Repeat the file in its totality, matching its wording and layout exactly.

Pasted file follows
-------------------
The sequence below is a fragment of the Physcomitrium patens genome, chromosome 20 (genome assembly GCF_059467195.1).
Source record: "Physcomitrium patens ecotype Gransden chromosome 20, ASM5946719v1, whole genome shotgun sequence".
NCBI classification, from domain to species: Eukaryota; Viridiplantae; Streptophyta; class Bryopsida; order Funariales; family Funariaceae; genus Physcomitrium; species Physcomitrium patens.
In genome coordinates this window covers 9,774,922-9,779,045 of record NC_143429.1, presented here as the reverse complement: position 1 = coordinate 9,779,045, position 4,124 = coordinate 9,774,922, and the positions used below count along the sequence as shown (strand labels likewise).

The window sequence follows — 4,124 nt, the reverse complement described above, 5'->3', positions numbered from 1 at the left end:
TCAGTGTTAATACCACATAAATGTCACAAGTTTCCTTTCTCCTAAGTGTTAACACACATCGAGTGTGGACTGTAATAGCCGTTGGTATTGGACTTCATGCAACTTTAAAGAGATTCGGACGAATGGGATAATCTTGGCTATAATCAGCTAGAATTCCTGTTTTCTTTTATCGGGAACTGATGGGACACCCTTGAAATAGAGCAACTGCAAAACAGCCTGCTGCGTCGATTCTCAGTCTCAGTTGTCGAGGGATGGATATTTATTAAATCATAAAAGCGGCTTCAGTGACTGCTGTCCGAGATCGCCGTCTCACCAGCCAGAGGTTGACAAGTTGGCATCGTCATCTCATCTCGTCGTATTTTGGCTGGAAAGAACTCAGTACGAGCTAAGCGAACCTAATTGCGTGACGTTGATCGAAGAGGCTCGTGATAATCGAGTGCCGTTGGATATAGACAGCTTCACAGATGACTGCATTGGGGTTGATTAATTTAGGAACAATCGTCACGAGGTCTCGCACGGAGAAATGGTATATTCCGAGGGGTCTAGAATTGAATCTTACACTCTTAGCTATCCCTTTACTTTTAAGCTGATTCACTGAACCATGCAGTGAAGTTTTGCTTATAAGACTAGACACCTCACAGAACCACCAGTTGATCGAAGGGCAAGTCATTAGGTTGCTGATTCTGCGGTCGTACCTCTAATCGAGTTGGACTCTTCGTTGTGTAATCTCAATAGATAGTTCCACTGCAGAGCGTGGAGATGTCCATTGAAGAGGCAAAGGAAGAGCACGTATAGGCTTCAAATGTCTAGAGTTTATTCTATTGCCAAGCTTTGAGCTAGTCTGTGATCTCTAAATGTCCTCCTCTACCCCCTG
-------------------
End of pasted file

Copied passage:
The sequence below is a fragment of the Physcomitrium patens genome, chromosome 20 (genome assembly GCF_059467195.1).
Source record: "Physcomitrium patens ecotype Gransden chromosome 20, ASM5946719v1, whole genome shotgun sequence".
NCBI classification, from domain to species: Eukaryota; Viridiplantae; Streptophyta; class Bryopsida; order Funariales; family Funariaceae; genus Physcomitrium; species Physcomitrium patens.
In genome coordinates this window covers 9,774,922-9,779,045 of record NC_143429.1, presented here as the reverse complement: position 1 = coordinate 9,779,045, position 4,124 = coordinate 9,774,922, and the positions used below count along the sequence as shown (strand labels likewise).

The window sequence follows — 4,124 nt, the reverse complement described above, 5'->3', positions numbered from 1 at the left end:
TCAGTGTTAATACCACATAAATGTCACAAGTTTCCTTTCTCCTAAGTGTTAACACACATCGAGTGTGGACTGTAATAGCCGTTGGTATTGGACTTCATGCAACTTTAAAGAGATTCGGACGAATGGGATAATCTTGGCTATAATCAGCTAGAATTCCTGTTTTCTTTTATCGGGAACTGATGGGACACCCTTGAAATAGAGCAACTGCAAAACAGCCTGCTGCGTCGATTCTCAGTCTCAGTTGTCGAGGGATGGATATTTATTAAATCATAAAAGCGGCTTCAGTGACTGCTGTCCGAGATCGCCGTCTCACCAGCCAGAGGTTGACAAGTTGGCATCGTCATCTCATCTCGTCGTATTTTGGCTGGAAAGAACTCAGTACGAGCTAAGCGAACCTAATTGCGTGACGTTGATCGAAGAGGCTCGTGATAATCGAGTGCCGTTGGATATAGACAGCTTCACAGATGACTGCATTGGGGTTGATTAATTTAGGAACAATCGTCACGAGGTCTCGCACGGAGAAATGGTATATTCCGAGGGGTCTAGAATTGAATCTTACACTCTTAGCTATCCCTTTACTTTTAAGCTGATTCACTGAACCATGCAGTGAAGTTTTGCTTATAAGACTAGACACCTCACAGAACCACCAGTTGATCGAAGGGCAAGTCATTAGGTTGCTGATTCTGCGGTCGTACCTCTAATCGAGTTGGACTCTTCGTTGTGTAATCTCAATAGATAGTTCCACTGCAGAGCGTGGAGATGTCCATTGAAGAGGCAAAGGAAGAGCACGTATAGGCTTCAAATGTCTAGAGTTTATTCTATTGCCAAGCTTTGAGCTAGTCTGTGATCTCTAAATGTCCTCCTCTACCCCCTG